Here’s Why Washing Your Hands Is More Effective Than Hand Sanitizer (1:29)
By now you know that cleaning and disinfecting your house, as well as washing your hands and social distancing, is essential to prevent the spread of COVID-19. But chances are, there are still a few spots and corners around the house that could use some attention. Peter DeLucia, the assistant commissioner of health in Westchester County, NY (home to the New Rochelle COVID-19 outbreak), came on The Dr. Oz Show on Mar. 24, 2020 to discuss the top forgotten places to clean in your home to keep you and your family safe.
Research released by the National Institutes of Health (NIH) on Mar. 17, 2020 shows that the novel coronavirus “was detectable in aerosols for up to three hours, up to four hours on copper, up to 24 hours on cardboard and up to two to three days on plastic and stainless steel.” Based on these findings, you should be taking extra precautions when it comes to items you are bringing inside your house or touching when you are outside. Pennies, which are made of copper, should be avoided, so try paying with your credit or debit card (which can be sanitized) as much as possible. You may want to consider opening your packages outside the house, leaving the cardboard outside for recycling, and then washing your hands immediately afterwards. Additionally, cleaning anything that is plastic or stainless steel is essential, including things you buy at the grocery store.
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12 Things You Should Clean Right Now
While you are probably already a pro at cleaning your phone, countertops, and bathrooms, DeLucia says these 12 places are usually forgotten, but very important to clean:
- Refrigerator handle
- Vacuum handle
- Cleaning supply bottles — especially if you’re not cleaning with gloves on
- Floor baseboards — this is important if you have young kids crawling around on the floor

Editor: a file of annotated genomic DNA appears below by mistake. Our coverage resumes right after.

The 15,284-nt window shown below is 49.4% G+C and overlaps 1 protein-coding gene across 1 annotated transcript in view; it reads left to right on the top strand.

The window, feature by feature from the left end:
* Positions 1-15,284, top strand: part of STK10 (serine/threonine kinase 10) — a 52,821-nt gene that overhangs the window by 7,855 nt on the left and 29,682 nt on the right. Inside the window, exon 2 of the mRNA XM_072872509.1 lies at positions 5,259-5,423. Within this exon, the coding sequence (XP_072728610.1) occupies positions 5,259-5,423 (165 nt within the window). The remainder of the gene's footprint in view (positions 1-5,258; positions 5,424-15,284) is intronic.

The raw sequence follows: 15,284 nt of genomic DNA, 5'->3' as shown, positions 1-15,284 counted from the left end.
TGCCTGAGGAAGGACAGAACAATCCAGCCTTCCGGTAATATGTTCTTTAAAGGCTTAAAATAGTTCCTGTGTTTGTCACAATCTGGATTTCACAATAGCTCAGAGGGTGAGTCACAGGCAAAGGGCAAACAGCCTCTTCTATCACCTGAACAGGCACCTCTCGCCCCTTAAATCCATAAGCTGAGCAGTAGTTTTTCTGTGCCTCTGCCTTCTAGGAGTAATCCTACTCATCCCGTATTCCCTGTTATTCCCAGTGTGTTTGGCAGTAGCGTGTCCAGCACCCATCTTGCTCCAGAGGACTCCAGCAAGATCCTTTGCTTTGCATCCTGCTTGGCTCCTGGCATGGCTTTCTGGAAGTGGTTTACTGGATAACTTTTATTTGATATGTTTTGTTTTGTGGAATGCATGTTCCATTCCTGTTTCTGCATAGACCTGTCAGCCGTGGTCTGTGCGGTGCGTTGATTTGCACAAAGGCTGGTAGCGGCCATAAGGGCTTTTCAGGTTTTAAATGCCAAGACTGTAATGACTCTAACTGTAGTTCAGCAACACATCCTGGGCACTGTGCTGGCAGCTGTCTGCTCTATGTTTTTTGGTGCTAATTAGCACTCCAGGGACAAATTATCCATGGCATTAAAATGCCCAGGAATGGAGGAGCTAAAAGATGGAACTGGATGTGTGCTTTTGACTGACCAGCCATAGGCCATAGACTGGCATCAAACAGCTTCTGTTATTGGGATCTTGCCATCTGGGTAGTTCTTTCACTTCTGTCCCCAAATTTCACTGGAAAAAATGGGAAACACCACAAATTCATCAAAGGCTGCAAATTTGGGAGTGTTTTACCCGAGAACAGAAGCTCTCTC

- Microwave touchpad
- Light switches
- Toilet flusher
- Door knobs
- Dresser handles
- Car — including your steering wheel, gear shift, radio buttons, door handle, and your keys
- Mail box — people touch this which is why it’s good to clean, however as of now there is no proof that COVID-19 can be spread on your mail
- Reusable grocery bags — and your groceries, while you’re at it
Share this cleaning list with your family and friends:
How Often Should I Clean?
If you’re not going out very often, DeLucia recommends sanitizing once a day. If you go out, you should clean everything you bring in immediately before putting away and then wash your hands. If you have family and lots of people at home, you should be sanitizing multiple times a day — especially if there is someone sick with COVID-19 in your house. “The key is high traffic areas,” says DeLucia. Make sure you’re cleaning things that are frequently touched.
What If I Can’t Find Cleaning Products?
If your store shelves are still empty when it comes to cleaning and sanitizing products, don’t worry. You can use other household cleaners that aren’t brand name products like bleach, hydrogen peroxide, and good old soap and water. Consumer Reports has a list of substitutes to use, as well as what not to use, to help you navigate cleaning during this crucial time.
While you should be cleaning frequently, DeLucia reminds us that handwashing (for 20 seconds!) is the best first defense against the virus.